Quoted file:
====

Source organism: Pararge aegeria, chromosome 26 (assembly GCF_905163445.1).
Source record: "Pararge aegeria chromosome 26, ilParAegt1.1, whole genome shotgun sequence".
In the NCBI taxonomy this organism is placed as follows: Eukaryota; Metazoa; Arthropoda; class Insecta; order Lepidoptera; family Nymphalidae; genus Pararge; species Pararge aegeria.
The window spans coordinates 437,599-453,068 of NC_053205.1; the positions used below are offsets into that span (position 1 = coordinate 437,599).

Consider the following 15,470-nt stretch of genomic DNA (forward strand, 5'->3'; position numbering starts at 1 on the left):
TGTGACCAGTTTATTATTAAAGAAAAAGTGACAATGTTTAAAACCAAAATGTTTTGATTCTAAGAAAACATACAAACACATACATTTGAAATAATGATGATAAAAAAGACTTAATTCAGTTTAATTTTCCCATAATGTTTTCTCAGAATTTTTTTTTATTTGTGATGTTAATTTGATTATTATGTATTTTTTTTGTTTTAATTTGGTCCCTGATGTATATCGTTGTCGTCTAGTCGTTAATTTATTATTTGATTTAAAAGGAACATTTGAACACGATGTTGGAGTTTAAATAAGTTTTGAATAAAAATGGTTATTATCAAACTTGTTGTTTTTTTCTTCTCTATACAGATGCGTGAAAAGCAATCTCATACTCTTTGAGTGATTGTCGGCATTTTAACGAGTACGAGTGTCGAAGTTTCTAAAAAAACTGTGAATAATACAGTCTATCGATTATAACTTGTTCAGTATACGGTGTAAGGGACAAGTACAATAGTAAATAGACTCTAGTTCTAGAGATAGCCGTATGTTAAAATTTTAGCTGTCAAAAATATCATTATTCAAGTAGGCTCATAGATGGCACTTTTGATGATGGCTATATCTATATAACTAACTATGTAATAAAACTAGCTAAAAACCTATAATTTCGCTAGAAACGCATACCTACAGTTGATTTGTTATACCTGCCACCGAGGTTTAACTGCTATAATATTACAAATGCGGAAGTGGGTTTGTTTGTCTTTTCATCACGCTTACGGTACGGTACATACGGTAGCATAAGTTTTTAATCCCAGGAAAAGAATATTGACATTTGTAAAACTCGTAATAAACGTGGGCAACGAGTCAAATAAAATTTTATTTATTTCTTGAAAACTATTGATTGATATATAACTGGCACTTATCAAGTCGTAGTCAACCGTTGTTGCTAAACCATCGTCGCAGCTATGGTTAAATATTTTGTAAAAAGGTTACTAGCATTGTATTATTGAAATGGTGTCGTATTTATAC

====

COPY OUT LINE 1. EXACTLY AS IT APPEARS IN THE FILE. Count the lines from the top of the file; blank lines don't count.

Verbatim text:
Source organism: Pararge aegeria, chromosome 26 (assembly GCF_905163445.1).